Ageism and Nursing

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The role of technology in critical care nursing
Cheryl Crocker & Stephen Timmons
Accepted for publication 6 August 2008

Correspondence to C. Crocker: e-mail: Cheryl Crocker MSc PhD RN Nurse Consultant Critical Care, Nottingham University Hospital, UK Stephen Timmons BA PhD RN Associate Professor School of Nursing, Faculty of Medical and Health Sciences, University of Nottingham, UK

C R O C K E R C . & T I M M O N S S . ( 2 0 0 9 ) The role of technology in critical care nursing. Journal of Advanced Nursing 65(1), 52–61 doi: 10.1111/j.1365-2648.2008.04838.x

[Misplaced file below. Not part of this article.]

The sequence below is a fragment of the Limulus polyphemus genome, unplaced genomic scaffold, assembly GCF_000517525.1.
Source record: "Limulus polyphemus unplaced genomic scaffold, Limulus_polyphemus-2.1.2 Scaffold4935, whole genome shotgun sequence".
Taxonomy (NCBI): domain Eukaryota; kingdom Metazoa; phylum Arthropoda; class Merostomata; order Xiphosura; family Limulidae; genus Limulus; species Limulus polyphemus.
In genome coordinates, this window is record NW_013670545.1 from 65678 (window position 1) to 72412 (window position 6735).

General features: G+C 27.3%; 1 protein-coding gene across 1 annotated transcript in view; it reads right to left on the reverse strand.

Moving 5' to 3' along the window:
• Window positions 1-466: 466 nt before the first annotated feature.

Title. The role of technology in critical care nursing. Aim. This paper is a report of a study to identify the meaning for critical care nurses of technology related to weaning from mechanical ventilation and to explore how that technology was used in practice. Background. The literature concerned with the development of critical care (intensive care and high dependency units) focuses mainly on innovative medical technology. Although this use of technology in critical care is portrayed as new, it actually represents a transfer of technology from operating theatres. Method. An ethnographic study was conducted and data were collected on one critical care unit in a large teaching hospital over a 6-month period in 2004. The methods included participant observation, interviews and the collection of field notes. Findings. The overall theme ‘The nursing–technology relation’ was identified. This comprised three sub-themes: definition of technology, technology transferred and technology transformed. Novice nurses took a task-focussed approach to weaning, treating it as a ‘medical’ technology transferred to them from doctors. Expert nurses used technology differently and saw its potential to become a ‘nursing technology’.

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